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Sun 18 May 2008 04:00 AM

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Get Smart

Intelligent buildings have long been a staple of science fiction - but now advancements in IT have made them a reality. Imthishan Giado reports on how smart buildings are making an impact on regional construction.

Intelligent buildings have long been a staple of science fiction - but now advancements in IT have made them a reality. Imthishan Giado reports on how smart buildings are making an impact on regional construction.

The term ‘smart building' is fraught with connotations of science-fiction.

Hearing the term, more than one person is likely to think back fondly to Saturday morning space operas, where computers weren't IT tools but disembodied voices directing single-uniformed humans around sterile facilities, with chores like opening doors consigned to the dustbin of history.

Craig Doyle, UAE country manager for networking infrastructure vendor CommScope, says that current consumer and commercial properties are in no danger of reaching that level of sophistication yet - and enterprises should regard smart buildings in an entirely different light.

"One person might say: ‘I look at Star Trek-type things where I walk up to a door and it whooshes open or the lights come on when I speak.'

That's beyond smart buildings, which are really about intelligent control of the building services - it's taking an intelligent or smart approach to how you coordinate the management of your building.

The approach we're seeing now is much more focused on taking the infrastructure and making it common across all the different building services," he explains.

While the term ‘smart building' has been bandied around the construction and IT sectors for some time, it has yet to reach critical mass in terms of actual implementations. Michael Habib, urban planner for real estate developer Nakheel's design group says that the required outlay remains prohibitive.

"It's still at a high cost to introduce it in all buildings and is seen as a luxury item or plug-in to a house - it's not part and parcel of a house design per se. When a market shift occurs, then it will probably become part of business as usual, but currently that is not the case," he says.

Doyle agrees, adding that few developers want to take the risk of integrating untested technology into expensive developments: "The construction industry is historically conservative because it is dealing with large investment capital expenditures which cannot fail.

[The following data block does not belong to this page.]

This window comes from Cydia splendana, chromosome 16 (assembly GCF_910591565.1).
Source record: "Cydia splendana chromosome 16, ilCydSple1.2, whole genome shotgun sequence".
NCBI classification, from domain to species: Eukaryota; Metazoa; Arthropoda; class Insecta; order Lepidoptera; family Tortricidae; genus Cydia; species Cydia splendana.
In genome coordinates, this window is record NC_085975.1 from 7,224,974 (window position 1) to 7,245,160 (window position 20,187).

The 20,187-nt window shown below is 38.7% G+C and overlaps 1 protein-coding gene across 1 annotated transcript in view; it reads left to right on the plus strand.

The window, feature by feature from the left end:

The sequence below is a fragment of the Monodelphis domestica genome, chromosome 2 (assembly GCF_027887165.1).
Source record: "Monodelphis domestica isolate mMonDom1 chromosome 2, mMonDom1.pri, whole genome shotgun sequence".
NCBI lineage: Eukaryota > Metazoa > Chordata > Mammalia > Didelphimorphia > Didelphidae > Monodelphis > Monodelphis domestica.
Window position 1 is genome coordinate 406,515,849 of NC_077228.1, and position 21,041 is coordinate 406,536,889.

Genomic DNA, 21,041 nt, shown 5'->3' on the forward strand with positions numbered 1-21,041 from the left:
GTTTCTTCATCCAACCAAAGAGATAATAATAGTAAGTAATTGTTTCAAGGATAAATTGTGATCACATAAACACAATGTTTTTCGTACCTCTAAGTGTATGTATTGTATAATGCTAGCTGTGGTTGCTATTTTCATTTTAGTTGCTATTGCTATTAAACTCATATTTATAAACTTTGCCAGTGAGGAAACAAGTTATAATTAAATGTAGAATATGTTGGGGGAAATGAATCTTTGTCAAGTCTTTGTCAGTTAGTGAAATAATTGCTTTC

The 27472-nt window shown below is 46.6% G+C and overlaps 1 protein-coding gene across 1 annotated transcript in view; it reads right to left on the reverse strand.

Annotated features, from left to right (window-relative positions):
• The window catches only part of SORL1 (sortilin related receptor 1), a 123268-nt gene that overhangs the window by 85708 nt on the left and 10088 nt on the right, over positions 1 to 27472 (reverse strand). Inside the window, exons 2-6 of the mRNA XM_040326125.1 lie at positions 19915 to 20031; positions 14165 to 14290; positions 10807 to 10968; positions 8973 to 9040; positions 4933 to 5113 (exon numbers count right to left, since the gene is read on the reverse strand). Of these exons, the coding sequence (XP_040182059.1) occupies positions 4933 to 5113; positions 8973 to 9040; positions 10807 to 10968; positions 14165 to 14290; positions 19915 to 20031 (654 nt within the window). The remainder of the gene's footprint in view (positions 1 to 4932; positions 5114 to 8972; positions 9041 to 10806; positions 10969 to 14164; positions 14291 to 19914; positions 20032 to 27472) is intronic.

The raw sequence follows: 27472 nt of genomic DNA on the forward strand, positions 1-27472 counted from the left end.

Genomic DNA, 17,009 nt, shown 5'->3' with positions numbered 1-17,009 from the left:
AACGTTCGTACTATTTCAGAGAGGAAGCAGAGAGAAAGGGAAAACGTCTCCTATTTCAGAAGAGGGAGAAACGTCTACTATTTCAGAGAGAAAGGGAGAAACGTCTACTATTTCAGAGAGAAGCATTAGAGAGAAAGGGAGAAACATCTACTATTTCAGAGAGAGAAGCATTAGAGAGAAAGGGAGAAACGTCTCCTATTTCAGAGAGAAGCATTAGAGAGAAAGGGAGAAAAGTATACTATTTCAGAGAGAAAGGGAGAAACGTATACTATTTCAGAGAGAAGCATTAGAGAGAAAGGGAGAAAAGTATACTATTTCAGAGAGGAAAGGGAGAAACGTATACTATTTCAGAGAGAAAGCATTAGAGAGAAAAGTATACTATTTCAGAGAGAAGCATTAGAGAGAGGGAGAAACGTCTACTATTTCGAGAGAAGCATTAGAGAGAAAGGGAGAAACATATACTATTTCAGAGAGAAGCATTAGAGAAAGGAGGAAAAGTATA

If you have a tried and tested way of manufacturing, building and deploying a building, you will stick to that until there is a critical reason to change.

Not all firms in the region agree that smart buildings are too expensive to construct. Dilip Rahulan, chairman and CEO of building automation specialist Pacific Controls Systems, built the Dubai headquarters of his firm as a sustainable smart building, and believes that exorbitant costs are becoming a thing of the past.

"More than anything else, it's a mindset that it's expensive, when in reality, it's not. If you compare the cost of automation in a building, it's less than 2% of the total value of the job - which is if you automate to the hilt, making your building a Rolls-Royce in automation.

If you are able to spend even a little amount of money, which forms less then half a percent of the building's value, you're able to get an intelligent building," he states.

After deciding to go smart for the next new property, many enterprises are faced with a bewildering array of systems and possibilities - no doubt leading to many an overwhelmed CIO exclaiming: "Where do I begin?"

Mohammed Shah, CTO of Saudi Arabia's Al Madinah Knowledge Economic City (KEC) has vast experience in this regard, being responsible for the infrastructure design of more than nine million square kilometres of property, and provides some suggestions.